Most project developer needs are not for the funding system described here, but the content creation and management systems that will be needed to collaborate with developers on a global (or even interplanetary) scale. Fortunately, this is one area where there is much support from the free software world already.
In the simplest case we could simply use the GForge application (the free branch of the SourceForge web application). Or we can extend upon any of a wide variety of CMS systems. For Narya3 I have chosen to develop a content system based on Zope, which provides very useful structural abstractions for the job. I’m hedging my bet though, by providing “application views” that allow me to window other services inside the Narya framework. This would, for example, allow running GForge at least as a transitional measure.
Unfortunately, there are some gaping holes in the available free design tools for serious hardware design. I hope to cover the most important ones in the next installment of this series.
Most of the needs outlined for these three actors are types of assurances that need to be made to resolve the natural trust faults of the bargain arrangement, as diagrammed in Figure 1. Note that faults exist not only between the classes of parties involved in the bargain, but also among the individual actors within each group. Indeed, these include some of the most serious problems to be solved.
Most of the needs outlined for these three actors are types of assurances that need to be made to resolve the natural trust faults of the bargain arrangement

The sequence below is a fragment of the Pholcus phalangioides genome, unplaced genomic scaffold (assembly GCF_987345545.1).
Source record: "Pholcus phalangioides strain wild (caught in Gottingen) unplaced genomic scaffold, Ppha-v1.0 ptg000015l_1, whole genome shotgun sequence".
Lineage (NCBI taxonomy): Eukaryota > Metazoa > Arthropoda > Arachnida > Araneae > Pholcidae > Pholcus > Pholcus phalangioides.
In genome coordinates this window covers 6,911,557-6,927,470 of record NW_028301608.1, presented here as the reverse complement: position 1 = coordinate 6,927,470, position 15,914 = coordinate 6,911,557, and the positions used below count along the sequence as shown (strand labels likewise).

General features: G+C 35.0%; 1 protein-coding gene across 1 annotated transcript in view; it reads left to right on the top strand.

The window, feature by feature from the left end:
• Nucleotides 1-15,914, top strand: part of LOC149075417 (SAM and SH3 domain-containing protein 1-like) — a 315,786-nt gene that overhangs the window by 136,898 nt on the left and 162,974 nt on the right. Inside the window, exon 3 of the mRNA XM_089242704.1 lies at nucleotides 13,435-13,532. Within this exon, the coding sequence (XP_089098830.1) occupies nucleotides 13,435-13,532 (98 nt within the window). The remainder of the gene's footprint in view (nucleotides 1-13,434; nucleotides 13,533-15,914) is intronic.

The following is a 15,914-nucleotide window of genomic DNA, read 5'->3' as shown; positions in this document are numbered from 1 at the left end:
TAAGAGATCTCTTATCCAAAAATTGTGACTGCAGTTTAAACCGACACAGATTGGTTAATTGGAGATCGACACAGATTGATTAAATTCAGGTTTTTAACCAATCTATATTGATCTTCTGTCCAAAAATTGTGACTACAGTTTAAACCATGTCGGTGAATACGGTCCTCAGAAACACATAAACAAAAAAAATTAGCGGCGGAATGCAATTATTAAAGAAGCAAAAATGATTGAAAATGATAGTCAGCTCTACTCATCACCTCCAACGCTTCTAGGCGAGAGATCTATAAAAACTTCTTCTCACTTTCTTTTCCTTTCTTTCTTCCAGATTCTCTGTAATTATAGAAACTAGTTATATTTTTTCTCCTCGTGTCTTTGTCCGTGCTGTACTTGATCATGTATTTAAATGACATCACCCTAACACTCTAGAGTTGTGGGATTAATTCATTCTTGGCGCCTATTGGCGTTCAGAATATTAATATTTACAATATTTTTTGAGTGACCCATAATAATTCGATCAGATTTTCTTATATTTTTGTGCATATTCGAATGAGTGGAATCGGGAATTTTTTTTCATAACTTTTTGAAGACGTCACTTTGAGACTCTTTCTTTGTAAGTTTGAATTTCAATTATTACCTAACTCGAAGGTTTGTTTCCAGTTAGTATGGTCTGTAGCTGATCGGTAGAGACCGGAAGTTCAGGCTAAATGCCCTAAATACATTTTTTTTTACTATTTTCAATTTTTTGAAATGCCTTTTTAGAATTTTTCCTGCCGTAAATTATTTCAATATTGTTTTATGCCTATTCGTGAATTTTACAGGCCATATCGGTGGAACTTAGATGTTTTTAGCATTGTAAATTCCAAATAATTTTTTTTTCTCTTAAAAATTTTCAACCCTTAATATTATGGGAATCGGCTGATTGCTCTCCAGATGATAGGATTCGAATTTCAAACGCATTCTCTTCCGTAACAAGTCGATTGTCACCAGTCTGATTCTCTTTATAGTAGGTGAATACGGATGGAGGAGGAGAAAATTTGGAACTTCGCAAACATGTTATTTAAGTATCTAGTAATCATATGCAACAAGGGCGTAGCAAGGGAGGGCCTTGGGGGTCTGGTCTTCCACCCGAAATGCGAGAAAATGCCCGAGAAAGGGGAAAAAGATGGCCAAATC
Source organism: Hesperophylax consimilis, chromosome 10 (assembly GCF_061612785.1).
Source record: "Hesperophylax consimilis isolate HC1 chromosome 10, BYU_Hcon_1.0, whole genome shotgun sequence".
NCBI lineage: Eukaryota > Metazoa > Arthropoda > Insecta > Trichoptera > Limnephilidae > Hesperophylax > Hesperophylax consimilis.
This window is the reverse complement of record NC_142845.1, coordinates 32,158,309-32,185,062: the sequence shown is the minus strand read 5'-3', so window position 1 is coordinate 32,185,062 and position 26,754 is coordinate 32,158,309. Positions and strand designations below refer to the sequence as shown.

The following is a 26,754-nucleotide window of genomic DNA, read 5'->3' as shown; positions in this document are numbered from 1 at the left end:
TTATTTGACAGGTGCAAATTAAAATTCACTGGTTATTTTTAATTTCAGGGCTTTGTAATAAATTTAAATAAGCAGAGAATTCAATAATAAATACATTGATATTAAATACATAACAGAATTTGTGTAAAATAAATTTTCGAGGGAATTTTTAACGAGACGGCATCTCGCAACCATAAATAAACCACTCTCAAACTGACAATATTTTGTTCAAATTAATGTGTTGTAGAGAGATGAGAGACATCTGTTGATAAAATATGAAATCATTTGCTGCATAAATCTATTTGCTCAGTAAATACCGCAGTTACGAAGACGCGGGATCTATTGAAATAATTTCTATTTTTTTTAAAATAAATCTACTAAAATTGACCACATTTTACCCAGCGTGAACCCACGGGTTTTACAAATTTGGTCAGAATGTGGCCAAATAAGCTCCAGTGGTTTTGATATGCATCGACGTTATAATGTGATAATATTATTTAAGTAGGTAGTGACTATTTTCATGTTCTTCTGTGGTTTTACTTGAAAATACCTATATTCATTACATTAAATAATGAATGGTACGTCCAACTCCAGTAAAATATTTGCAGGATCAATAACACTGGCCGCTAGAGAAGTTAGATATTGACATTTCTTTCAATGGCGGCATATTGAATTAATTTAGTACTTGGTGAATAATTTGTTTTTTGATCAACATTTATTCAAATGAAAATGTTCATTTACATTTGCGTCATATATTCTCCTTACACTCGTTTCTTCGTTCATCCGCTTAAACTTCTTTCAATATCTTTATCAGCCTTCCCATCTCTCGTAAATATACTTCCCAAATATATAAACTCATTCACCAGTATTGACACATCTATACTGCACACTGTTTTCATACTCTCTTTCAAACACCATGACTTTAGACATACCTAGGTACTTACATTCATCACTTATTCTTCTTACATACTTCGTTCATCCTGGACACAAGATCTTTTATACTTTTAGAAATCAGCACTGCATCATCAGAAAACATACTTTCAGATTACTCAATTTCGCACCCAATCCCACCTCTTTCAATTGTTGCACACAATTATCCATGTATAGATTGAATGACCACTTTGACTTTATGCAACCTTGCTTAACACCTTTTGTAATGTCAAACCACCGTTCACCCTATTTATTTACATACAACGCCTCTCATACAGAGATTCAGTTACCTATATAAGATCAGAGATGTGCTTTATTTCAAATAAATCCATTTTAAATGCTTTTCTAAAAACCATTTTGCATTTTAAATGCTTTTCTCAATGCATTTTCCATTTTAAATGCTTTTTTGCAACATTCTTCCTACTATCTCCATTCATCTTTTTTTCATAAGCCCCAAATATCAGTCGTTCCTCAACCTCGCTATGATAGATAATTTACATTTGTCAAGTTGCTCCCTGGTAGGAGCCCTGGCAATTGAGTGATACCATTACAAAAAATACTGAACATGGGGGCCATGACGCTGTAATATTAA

The “free-rider” problem is the classic “tragedy of the commons” problem, in which donors fear that other donors will not “ante up” to support projects that they do, thus resulting in wasted funds. On the other hand, if the donor has some assurance that their contributions will leverage or control other people’s contributions, they will be more likely to spend (since there is an amplification of utility involved). Naturally, of course, such control of others’ funds must not exceed the willingness of those others to participate. There are proven methods of solving these problems, such as “matching funds” and “spending caps”. In fact, there is an electronic protocol called the “Rational Street Performer Protocol” (RSPP) which seeks to maximize funding from such sources, using conditional pledges. These pledges outline the basic facts about a particular contribution: an amount the donor is willing to spend unconditionally, a fraction indicating how much leverage they want to insist on, and finally a cap on how much they can afford to spend.